Media reports have Agriculture Secretary Tom Vilsack saying he does not have the legal authority to declare cottonseed an “other oilseed,” but cotton groups say they are not giving up the fight to make cottonseed a program crop like soybeans or sesame.
One of those groups is Plains Cotton Growers, an organization based in Texas where the downturn in the cotton markets has hit farmers particularly hard because they don’t have a crop that can provide an economic alternative to cotton.
“We continue to believe the current farm bill allows for this authority for USDA, and many Members of Congress share that belief," PCG President Shawn Holladay said. "This designation would be a tremendous boost for cotton growers across the Cotton Belt who are struggling with low prices, high input costs, weak demand, and growing competition.”
Media outlets were reporting Vilsack said he did not have the authority to make the oilseed designation following a speech to the National Association of State Departments of Agriculture. The NASDA has been meeting in Washington most of this week.
The reports quoted Vilsack as saying Congress would need to find $1 billion in offsets for making cottonseed a program crop. The 2014 farm bill says USDA can provide Agricultural Risk Coverage and Price Loss Coverage payments when they are triggered for soybeans, canola, … and “other oilseeds.”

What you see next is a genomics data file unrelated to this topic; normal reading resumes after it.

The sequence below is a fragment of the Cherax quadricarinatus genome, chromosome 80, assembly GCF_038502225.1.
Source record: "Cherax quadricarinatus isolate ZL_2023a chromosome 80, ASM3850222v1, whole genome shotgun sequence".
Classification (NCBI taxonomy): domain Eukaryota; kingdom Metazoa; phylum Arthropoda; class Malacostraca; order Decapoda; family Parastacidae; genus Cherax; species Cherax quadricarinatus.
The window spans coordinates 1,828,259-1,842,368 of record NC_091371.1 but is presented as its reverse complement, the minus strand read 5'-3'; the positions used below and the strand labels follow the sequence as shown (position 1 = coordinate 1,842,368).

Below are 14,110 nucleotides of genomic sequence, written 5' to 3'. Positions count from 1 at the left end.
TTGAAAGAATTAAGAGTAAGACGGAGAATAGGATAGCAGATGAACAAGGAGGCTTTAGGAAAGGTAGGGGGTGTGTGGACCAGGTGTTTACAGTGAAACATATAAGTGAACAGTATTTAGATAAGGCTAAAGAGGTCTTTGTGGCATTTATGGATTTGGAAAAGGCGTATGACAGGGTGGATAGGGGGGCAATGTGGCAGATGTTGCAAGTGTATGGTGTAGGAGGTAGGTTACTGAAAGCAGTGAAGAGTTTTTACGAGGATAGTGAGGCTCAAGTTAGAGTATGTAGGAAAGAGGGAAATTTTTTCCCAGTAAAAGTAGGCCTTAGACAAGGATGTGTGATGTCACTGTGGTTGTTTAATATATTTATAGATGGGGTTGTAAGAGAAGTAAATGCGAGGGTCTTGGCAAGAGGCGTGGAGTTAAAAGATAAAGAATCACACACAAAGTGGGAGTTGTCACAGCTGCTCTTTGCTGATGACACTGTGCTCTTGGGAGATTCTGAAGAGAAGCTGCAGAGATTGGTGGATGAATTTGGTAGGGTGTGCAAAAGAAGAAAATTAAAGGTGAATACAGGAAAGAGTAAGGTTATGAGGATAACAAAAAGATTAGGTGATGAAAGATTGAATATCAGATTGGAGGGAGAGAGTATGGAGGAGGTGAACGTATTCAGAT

Authority exists for designation
The National Cotton Council expressed disappointment in the reports and also indicated it did not consider the matter settled.
“We continue to believe, like a broad group of Members of Congress, that USDA clearly has this authority as described in the current farm bill,” it said. “Our industry remains committed to pursuing a cottonseed designation and policy to help provide long-term stability to the industry.”
The Council’s statement also applauded the “Secretary’s recognition of the industry’s growing need for assistance given the current economic circumstances and his willingness to explore ways of providing meaningful and timely assistance to the industry.”
Last year’s U.S. cotton acreage was the lowest in more than 30 years, while the industry saw the smallest exports in 15 years and cotton prices at their lowest level since the 2009 recession. Cotton demand, 10 percent below the peak observed in 2006, is struggling due to increased competition from synthetic fibers, and foreign governments’ support for international cotton production is increasing.
Holladay acknowledged Secretary Vilsack's understanding of the cotton industry's situation, and said that PCG would continue to work with him and the USDA to help growers facing these challenges.
“We made a strong case and had a significant amount of support," Holladay said. "I can assure you that Plains Cotton Growers will leave no stone unturned when it comes to finding or creating opportunities to help cotton producers in these challenging times, and will keep working to find a solution.”